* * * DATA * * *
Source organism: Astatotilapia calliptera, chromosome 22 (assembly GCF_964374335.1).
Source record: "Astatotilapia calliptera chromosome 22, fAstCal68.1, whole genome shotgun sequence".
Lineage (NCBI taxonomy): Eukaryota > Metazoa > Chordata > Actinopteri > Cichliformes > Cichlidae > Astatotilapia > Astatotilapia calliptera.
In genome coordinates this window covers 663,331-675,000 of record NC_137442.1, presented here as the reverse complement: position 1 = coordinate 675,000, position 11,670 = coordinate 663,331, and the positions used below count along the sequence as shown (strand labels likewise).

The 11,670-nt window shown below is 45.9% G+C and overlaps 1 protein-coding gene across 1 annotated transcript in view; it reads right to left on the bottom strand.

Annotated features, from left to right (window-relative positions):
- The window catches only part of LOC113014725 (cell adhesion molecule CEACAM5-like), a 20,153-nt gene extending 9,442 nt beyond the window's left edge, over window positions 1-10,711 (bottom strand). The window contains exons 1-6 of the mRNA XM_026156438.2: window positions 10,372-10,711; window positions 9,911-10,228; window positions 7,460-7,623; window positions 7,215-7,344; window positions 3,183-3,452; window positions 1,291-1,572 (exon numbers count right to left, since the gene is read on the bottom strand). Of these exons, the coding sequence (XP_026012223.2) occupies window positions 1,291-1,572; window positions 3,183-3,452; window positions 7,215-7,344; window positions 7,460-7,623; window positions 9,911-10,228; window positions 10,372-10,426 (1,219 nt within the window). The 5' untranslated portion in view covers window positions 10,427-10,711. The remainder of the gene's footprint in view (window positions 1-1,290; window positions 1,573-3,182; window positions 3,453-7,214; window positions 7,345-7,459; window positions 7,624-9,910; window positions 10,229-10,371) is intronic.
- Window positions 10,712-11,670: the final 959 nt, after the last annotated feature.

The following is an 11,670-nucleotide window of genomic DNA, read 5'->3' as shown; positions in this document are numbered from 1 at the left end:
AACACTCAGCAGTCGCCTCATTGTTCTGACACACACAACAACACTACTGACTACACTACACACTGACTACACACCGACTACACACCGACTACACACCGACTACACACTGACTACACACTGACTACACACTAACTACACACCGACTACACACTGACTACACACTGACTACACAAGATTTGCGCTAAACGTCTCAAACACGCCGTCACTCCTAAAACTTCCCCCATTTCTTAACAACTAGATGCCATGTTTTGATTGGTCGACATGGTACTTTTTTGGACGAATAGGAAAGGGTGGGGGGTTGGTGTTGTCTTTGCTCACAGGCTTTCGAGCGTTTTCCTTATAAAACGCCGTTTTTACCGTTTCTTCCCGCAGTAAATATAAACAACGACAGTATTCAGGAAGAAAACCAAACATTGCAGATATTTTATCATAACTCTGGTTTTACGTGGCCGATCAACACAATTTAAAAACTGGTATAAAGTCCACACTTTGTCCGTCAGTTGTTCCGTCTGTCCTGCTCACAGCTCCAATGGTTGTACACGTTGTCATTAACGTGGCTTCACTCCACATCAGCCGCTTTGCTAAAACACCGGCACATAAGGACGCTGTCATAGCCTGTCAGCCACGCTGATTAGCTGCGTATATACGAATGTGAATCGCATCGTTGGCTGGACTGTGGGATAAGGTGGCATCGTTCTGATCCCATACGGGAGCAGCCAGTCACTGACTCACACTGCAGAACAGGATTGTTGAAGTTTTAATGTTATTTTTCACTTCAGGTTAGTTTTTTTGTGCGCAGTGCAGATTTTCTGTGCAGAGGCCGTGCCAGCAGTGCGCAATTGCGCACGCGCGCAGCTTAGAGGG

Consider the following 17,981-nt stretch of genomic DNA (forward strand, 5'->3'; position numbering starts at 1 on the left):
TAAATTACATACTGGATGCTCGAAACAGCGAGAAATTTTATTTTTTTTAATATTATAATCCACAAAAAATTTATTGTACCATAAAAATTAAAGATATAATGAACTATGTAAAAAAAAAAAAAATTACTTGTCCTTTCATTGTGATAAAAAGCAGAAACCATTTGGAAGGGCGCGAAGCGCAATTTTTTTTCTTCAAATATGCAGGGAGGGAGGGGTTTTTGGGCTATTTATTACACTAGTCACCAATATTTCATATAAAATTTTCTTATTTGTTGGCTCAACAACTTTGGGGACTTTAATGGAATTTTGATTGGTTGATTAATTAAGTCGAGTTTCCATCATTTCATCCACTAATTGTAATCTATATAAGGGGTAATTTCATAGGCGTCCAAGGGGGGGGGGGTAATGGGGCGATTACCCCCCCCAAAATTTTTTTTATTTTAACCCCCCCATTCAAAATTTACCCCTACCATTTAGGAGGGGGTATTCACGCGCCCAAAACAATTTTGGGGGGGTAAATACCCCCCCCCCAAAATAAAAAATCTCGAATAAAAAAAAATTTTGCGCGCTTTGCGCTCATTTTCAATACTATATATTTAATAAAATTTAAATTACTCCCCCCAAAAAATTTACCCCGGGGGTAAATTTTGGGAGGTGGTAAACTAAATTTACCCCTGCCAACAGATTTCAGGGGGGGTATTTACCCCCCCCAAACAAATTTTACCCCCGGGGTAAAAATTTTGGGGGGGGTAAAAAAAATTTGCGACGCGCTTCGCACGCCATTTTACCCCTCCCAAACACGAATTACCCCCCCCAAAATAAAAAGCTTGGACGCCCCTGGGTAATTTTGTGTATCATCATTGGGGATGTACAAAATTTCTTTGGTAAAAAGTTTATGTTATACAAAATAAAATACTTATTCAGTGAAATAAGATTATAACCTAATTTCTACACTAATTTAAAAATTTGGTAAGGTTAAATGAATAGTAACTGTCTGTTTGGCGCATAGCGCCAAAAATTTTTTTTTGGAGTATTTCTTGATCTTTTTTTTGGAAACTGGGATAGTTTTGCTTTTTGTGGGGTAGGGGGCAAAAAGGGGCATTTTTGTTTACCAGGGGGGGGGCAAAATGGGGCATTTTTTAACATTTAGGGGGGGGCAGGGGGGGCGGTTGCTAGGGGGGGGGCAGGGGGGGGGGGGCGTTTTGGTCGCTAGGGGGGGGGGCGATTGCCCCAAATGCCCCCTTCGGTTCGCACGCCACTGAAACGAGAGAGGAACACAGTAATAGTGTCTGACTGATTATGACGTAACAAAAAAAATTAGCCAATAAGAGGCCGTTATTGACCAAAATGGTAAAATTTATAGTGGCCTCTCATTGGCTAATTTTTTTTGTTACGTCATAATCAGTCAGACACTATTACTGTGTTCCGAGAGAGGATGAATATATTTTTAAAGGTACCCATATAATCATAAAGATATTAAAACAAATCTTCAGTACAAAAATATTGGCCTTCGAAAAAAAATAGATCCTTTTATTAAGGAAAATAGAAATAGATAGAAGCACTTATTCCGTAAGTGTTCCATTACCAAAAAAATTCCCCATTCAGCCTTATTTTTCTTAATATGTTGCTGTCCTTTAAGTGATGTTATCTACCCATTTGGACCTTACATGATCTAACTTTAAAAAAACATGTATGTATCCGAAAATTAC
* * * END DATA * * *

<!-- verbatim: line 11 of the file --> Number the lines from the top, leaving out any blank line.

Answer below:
Consider the following 17,981-nt stretch of genomic DNA (forward strand, 5'->3'; position numbering starts at 1 on the left):